As bad a picture as it paints, at least we start understanding the magnitude of the disconnect between sales and marketing.  For each of us to be focused on maximizing our impact in our markets, for each of us to be seeking to engage our customers in meaningful ways, for each of us to contribute to the revenue and share growth of our organizations, we must depend on the other.  We are wasting money, resources, and customer equity by working separately or, at worst, with conflicting objectives.

The new buyer is changing all the rules.  The new buyer is telling us, sales and marketing, that they want something different from us–in how we educate and inform them, how we engage them, and how we help them achieve their goals.  They are demanding value, but how can we maximize our value if the right hand (marketing) and the left hand (sales) aren’t working in lock step.

It seems that before our organizations can maximize our impact on customers, we must first learn how to work together, knocking down the walls between organizations, aligning ourselves, our goals, our programs, presenting a single face to the customers.  What is unstated in the survey, but implied by it’s absence is the single biggest problem for sales and marketing executives is their inability to work with each other.  Until, we focus on this problem, until marketing and sales become inseparable, until our processes are so intertwined, until we can complete each other’s sentences, we will never maximize our impact on our markets and customers.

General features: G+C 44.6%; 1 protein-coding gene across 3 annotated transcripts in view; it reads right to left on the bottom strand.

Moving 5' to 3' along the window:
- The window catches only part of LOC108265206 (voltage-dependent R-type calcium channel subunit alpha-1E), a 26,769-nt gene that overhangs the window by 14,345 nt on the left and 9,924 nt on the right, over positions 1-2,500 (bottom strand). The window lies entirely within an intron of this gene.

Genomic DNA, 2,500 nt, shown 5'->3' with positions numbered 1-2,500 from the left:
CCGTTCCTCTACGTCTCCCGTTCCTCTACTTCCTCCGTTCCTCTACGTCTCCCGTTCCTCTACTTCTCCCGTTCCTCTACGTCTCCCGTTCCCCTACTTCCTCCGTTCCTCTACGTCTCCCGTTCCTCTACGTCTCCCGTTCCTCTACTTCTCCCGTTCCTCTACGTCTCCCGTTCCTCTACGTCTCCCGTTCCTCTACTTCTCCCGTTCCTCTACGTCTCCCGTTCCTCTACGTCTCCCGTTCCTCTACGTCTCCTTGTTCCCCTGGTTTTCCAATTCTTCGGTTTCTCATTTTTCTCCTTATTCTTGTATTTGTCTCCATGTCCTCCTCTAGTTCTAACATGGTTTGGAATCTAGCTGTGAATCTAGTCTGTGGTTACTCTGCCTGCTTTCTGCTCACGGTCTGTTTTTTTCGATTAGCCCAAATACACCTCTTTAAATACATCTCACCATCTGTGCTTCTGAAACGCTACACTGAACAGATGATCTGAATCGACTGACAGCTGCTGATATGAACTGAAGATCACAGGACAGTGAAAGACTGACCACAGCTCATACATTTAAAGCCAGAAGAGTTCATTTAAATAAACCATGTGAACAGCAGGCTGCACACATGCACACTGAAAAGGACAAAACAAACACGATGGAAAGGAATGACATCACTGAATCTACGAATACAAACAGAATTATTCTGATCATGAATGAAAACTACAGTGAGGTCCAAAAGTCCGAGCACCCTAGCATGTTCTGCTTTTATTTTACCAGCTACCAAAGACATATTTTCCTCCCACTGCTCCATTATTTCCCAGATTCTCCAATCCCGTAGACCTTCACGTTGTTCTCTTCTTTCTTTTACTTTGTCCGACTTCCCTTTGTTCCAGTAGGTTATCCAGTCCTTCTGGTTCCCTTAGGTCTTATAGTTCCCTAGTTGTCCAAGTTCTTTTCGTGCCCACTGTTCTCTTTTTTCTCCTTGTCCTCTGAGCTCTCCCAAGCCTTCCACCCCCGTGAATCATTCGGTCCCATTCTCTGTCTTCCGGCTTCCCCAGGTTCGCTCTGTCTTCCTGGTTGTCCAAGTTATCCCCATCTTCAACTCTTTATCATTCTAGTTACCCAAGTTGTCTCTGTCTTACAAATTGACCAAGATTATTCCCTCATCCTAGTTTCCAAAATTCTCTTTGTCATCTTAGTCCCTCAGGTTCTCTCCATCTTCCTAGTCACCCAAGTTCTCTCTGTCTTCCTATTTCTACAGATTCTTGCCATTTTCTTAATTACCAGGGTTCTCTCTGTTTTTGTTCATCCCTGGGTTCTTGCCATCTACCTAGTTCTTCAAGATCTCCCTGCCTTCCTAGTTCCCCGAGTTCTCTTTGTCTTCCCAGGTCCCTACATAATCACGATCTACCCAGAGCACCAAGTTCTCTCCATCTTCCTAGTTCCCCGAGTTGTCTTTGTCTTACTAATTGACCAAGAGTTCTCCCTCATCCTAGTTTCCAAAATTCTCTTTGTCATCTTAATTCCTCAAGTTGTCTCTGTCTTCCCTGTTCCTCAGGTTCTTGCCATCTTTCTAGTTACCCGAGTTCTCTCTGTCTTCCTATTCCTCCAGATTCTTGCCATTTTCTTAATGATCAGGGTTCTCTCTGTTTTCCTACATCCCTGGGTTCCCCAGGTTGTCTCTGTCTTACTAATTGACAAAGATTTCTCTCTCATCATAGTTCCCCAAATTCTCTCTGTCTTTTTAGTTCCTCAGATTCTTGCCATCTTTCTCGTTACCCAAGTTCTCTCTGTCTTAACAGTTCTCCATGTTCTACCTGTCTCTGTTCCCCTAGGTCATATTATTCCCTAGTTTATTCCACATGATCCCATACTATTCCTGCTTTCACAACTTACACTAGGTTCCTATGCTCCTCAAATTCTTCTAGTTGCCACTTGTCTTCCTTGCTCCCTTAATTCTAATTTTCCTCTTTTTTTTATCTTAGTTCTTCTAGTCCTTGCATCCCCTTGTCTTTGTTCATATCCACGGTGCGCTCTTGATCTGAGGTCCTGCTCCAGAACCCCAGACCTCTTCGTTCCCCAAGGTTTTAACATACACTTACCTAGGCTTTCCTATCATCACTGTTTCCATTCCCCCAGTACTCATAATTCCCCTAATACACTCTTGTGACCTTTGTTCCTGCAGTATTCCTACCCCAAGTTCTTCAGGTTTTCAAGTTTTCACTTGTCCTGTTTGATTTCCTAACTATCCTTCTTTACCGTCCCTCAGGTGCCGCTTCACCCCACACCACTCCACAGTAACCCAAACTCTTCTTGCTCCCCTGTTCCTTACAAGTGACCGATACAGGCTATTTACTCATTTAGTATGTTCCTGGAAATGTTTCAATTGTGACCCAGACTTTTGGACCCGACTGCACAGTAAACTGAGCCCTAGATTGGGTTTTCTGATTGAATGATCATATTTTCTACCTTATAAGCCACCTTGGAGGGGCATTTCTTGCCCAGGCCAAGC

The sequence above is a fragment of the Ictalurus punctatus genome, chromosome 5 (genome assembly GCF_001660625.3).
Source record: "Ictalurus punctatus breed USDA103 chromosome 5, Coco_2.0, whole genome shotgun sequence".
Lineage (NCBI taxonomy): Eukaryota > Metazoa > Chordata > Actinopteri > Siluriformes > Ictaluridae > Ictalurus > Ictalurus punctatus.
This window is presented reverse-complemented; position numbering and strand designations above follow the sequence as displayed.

I’m looking forward to IBM’s 2012 survey of CMO’s.  I hope this comes up as an issue in that report.  If it doesn’t, then perhaps the 73% of CEO’s who are dissatisfied with the performance of their CMO’s may take action.

 

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8 Comments
  1. Spot on! It was strange indeed that this critical aspect of marketing and sales collaboration and tighter integration was missing in the IBM study.